‘The Other Side of the Wind’ is renowned as one of the great unfinished movies. Shot between 1970 and 1976, editing continued into the 80s. The director-writer-editor was the great Orson Welles, who died before it was finished. The infamous production is explored in new doc ‘They’ll Love Me When I’m Dead’ and both are released concurrently on Netflix. They provide companion pieces to each other, it is essential to see both.

Welles has always been border-crossing with his features and ‘Other Side’ is no different. In fact, it is overly ambitious, barely able to contain its themes and message. It ends up being a hot mess, beautiful but confounding. It’s more ‘The Room’ than ‘Citizen Kane’. Wells throw sh*t at the wall until something sticks. Of course the writing and acting are far superior.

The Other Side of the Wind

Cast-wise Huston makes as compelling a lead as you’d expect. Peter Bogdanovich is also excellent. It is Croatian artist Oja Kodar – co-writer of the film with Welles, as well as his lover – who steals the show though. Mind you, it helps that she’s naked for most of the film. She plays the star of Hannaford’s movie (namely the film-with-a-film), which is striking and tantalising. It is also exploitative and pornographic. Orson must have been aware of this.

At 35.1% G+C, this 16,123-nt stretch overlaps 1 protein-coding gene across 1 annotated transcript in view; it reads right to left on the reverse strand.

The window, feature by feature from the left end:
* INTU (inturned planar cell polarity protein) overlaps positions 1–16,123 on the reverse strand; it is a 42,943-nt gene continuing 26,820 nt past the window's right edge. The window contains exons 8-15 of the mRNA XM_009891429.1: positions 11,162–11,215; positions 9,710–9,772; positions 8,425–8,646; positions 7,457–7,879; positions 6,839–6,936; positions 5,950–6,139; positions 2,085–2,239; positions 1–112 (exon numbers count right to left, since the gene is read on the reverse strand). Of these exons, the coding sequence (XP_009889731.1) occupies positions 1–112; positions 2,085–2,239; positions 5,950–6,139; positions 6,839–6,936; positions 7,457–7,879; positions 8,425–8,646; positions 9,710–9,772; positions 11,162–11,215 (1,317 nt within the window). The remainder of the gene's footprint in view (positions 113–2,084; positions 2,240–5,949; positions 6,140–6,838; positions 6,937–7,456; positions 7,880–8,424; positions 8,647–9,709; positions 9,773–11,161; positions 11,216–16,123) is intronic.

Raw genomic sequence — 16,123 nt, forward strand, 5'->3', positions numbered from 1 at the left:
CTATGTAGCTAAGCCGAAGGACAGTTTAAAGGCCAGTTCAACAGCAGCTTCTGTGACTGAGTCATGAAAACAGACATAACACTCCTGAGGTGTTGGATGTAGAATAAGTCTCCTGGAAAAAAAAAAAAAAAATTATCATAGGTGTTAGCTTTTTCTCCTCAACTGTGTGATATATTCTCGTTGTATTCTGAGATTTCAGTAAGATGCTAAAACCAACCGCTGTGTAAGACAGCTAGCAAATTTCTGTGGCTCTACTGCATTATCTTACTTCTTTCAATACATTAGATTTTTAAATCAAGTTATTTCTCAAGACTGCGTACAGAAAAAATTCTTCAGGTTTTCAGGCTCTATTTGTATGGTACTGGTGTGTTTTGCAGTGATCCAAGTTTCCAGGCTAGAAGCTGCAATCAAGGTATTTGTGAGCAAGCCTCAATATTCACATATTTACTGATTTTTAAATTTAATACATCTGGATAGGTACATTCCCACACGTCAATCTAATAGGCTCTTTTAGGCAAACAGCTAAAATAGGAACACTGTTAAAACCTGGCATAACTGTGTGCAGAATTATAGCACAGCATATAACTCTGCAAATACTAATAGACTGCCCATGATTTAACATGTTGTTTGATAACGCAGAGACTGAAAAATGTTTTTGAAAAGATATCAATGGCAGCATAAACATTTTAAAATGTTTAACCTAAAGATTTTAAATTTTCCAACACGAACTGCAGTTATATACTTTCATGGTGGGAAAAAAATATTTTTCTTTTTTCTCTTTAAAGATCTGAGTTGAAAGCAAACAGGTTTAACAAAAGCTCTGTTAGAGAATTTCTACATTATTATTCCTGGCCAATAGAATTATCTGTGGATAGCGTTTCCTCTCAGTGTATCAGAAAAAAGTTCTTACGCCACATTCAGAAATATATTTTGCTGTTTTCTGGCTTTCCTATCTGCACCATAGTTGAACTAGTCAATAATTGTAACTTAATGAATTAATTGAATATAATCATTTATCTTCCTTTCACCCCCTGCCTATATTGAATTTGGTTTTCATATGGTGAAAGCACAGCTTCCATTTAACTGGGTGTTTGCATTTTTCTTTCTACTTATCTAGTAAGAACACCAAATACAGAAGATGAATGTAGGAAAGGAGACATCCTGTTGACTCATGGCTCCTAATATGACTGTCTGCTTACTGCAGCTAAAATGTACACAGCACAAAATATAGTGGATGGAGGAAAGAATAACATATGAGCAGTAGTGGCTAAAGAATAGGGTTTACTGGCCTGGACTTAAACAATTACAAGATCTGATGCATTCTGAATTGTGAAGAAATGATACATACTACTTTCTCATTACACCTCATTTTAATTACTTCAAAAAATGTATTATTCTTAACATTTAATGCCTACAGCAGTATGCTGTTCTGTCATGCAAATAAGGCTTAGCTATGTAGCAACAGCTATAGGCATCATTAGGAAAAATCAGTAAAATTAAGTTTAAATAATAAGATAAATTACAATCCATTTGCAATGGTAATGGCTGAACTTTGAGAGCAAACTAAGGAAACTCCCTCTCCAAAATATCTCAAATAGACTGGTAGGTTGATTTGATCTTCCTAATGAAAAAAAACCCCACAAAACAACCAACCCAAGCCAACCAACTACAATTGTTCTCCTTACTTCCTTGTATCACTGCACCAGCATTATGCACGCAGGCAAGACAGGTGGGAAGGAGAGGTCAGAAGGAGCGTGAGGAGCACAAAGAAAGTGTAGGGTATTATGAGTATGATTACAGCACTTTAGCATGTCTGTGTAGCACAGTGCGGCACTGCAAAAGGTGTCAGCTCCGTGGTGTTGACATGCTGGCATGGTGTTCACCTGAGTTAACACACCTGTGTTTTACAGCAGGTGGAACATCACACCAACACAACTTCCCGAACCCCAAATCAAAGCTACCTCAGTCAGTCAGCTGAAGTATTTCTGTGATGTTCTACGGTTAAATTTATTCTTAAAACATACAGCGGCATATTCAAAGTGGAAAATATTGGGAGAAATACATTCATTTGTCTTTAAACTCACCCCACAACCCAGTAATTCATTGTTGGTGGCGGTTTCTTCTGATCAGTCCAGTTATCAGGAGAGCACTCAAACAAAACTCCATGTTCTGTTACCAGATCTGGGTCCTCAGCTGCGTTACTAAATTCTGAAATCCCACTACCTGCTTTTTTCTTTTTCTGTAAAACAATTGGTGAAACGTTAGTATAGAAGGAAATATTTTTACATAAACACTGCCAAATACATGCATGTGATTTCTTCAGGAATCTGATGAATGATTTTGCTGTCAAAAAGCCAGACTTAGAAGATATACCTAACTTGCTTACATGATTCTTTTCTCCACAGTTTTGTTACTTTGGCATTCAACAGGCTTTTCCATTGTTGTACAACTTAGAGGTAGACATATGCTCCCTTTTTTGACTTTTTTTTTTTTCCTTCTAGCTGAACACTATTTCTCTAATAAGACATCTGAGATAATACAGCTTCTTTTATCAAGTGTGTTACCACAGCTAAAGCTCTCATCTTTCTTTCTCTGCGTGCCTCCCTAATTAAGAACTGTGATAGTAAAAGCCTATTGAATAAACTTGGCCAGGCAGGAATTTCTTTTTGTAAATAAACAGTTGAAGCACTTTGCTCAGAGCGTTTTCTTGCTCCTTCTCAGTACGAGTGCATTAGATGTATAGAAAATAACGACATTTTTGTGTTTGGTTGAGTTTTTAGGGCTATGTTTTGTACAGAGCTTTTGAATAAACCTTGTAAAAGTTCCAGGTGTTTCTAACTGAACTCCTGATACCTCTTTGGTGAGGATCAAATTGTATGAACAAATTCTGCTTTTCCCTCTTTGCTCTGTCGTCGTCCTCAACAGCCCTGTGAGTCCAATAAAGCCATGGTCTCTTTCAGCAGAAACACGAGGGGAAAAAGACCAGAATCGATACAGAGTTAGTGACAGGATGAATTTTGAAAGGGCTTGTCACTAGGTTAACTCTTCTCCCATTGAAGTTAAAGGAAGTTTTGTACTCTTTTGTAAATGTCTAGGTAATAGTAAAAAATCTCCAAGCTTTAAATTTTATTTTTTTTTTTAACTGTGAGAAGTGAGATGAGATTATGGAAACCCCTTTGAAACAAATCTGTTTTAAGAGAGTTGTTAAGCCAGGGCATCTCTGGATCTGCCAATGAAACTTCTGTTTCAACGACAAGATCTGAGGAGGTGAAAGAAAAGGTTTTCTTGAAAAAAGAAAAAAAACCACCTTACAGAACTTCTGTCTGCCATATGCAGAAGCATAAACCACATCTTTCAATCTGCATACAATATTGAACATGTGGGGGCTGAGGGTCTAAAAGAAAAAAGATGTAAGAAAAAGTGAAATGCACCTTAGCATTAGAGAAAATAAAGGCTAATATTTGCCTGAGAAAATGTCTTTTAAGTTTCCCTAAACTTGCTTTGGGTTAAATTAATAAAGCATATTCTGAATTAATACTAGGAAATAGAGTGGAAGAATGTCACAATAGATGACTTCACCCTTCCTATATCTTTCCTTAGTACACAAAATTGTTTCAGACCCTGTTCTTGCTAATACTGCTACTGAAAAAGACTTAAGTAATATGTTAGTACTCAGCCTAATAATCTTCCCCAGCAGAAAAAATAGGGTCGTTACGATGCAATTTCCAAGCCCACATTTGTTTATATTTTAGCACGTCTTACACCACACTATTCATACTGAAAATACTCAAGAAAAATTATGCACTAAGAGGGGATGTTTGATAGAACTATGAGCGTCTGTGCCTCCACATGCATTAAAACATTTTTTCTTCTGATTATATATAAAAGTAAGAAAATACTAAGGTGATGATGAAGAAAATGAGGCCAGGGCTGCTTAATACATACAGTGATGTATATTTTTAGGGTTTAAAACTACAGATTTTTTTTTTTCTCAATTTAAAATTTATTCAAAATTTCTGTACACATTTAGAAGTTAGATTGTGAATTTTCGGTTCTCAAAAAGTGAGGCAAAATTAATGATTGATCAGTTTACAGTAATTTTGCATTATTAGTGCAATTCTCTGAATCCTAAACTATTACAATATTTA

The final edit of ‘Other Side’ has a methodical madness and a surreal flow. The beginning and final act do drag. It’s very much a movie buff’s movie, not only in its arthouse format but also in its dialogue. There are conversations about the movie industry, filmmaking and its commercial function versus artistic merit. But it feels stuck in its time and doesn’t strike one as revolutionary. Cinema has accomplished much since 'Other Side' kicked off in 1970. Perhaps Welles observed this, even back in the 80s, which disheartened him and then he couldn’t finish the edit satisfactorily. One of the interviewees in ‘They’ll Love Me When I’m Dead’ says he never intended to finish it. Still, when appreciators of Welles’ work see the film – edited without him, it must only be a snippet of his vision – they won’t feel disappointed but privileged to see the mark of a genius one last time.